More and more trendy, the digital nomad lifestyle attracts many millennials. A digital nomad is someone who travels the world while working remotely from his computer. This is the lifestyle that Guillaume Dionisi chose. Since the beginning of his professional activity, three years ago, the young man travels the world while working in parallel as a web developer. Discover this new way of traveling through the course and adventures of this accomplished digital nomad!
How did you start your digital nomad business?
It all started 3 years ago, when I was still in my engineering school (Technological University of Compiègne -UTC-). In my university, each student must do a 6-month internship at the beginning of the fourth year and another at the end of the fifth year. I did my first internship in Australia, in Byron Bay, in a micro-business web services (Ostral Pty Ltd). At the end of the internship, the boss suggested that I continue to carry out some missions for Ostral as a freelancer, in parallel with my studies. It was the beginning of my digital nomad career, even though I returned to France for a semester, in the sense that I discovered that I could work remotely while having time to enjoy the place. where I was. I was able to confirm it 6 months later while leaving for another exchange in Chile while continuing my missions for Ostral. I completely hooked on this lifestyle and did my internship graduation in order to sign a remote work contract at the end.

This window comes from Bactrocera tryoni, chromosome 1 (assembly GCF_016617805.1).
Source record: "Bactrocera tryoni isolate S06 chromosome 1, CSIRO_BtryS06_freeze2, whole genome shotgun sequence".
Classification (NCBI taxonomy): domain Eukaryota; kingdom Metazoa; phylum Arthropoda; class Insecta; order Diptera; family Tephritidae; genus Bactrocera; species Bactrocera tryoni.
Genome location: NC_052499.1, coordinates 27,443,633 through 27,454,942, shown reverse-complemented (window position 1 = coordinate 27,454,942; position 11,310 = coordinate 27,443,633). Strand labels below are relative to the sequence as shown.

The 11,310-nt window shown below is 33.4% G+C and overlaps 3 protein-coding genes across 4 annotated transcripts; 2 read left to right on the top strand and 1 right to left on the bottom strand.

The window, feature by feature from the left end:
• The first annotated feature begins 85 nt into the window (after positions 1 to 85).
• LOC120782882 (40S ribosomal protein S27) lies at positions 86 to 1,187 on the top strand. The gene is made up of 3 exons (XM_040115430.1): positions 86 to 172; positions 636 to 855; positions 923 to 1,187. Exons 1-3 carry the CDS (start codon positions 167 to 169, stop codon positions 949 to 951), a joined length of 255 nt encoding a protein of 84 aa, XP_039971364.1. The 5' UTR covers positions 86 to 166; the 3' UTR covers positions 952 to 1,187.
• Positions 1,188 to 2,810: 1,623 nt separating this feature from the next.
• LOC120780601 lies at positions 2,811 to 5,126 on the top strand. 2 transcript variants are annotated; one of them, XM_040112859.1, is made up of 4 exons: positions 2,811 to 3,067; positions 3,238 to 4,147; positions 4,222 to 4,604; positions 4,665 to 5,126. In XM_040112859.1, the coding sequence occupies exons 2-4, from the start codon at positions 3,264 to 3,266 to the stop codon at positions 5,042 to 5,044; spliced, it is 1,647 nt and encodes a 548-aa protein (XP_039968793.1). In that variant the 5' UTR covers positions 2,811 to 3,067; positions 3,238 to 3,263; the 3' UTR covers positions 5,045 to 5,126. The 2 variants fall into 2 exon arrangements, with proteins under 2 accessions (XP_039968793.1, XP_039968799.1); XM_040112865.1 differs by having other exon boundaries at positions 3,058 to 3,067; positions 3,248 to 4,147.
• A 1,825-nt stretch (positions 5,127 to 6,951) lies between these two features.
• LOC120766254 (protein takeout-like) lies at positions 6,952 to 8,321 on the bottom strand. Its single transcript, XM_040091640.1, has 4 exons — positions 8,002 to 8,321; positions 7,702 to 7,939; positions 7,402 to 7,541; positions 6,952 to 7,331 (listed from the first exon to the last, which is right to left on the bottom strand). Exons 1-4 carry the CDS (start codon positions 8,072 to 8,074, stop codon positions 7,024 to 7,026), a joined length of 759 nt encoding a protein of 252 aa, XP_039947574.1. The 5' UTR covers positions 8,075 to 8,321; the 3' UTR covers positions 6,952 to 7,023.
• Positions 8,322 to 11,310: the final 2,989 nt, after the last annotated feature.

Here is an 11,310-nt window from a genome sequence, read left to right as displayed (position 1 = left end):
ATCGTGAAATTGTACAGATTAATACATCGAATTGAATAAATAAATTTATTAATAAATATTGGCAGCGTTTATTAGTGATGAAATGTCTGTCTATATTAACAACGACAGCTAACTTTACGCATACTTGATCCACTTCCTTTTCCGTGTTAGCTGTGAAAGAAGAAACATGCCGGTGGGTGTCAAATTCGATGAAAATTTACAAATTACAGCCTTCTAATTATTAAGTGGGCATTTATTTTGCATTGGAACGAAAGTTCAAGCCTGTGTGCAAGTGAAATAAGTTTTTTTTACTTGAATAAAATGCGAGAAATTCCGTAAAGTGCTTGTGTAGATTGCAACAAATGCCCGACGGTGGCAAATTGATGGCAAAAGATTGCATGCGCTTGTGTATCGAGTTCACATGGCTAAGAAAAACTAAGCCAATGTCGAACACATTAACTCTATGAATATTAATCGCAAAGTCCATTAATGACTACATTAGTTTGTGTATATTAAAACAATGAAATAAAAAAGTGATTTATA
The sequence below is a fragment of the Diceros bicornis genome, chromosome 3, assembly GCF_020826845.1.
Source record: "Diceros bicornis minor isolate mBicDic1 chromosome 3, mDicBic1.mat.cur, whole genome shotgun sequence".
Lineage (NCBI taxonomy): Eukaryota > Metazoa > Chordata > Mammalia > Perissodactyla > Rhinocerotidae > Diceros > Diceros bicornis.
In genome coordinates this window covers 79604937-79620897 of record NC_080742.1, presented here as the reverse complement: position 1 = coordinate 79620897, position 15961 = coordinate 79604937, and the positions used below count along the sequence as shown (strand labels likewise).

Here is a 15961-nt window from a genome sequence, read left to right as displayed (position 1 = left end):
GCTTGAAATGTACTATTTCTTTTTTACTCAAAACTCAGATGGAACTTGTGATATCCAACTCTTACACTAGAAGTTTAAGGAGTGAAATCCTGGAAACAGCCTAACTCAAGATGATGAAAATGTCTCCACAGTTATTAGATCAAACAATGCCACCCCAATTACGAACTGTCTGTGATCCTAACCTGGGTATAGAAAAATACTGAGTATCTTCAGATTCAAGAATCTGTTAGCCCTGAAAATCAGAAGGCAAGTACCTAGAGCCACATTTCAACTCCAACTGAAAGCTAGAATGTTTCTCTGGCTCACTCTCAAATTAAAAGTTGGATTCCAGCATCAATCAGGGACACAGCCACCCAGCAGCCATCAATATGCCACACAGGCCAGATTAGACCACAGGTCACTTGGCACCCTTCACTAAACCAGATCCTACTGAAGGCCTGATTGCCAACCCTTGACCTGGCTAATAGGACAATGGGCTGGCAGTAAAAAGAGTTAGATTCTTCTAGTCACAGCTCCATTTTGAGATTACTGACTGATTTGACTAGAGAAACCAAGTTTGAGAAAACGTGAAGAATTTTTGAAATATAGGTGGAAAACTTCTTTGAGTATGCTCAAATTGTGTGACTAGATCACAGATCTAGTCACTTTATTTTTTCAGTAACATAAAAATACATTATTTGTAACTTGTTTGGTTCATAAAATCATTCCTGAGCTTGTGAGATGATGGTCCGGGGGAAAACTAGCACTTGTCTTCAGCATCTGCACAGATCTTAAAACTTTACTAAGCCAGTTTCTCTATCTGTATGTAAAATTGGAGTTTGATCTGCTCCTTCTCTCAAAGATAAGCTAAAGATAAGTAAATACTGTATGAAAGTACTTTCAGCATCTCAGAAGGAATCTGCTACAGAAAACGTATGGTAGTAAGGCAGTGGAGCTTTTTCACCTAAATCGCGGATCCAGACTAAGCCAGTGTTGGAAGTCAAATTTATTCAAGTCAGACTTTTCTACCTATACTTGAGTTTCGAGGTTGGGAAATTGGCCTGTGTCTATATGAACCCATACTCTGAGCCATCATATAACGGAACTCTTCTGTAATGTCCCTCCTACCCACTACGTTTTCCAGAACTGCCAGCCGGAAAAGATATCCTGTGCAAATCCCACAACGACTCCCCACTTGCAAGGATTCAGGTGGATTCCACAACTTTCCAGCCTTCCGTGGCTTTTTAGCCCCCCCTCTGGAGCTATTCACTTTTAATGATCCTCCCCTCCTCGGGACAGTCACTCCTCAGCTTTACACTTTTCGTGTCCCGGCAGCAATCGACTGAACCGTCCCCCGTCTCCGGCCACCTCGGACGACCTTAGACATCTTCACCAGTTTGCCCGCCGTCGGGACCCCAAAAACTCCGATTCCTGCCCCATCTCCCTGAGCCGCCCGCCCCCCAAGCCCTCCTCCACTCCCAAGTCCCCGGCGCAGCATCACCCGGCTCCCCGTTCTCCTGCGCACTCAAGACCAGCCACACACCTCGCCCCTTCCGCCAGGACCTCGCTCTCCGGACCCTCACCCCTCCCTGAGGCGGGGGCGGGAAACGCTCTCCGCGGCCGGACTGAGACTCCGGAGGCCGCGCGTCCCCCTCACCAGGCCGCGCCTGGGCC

What do you think are the pros and cons of this way of life?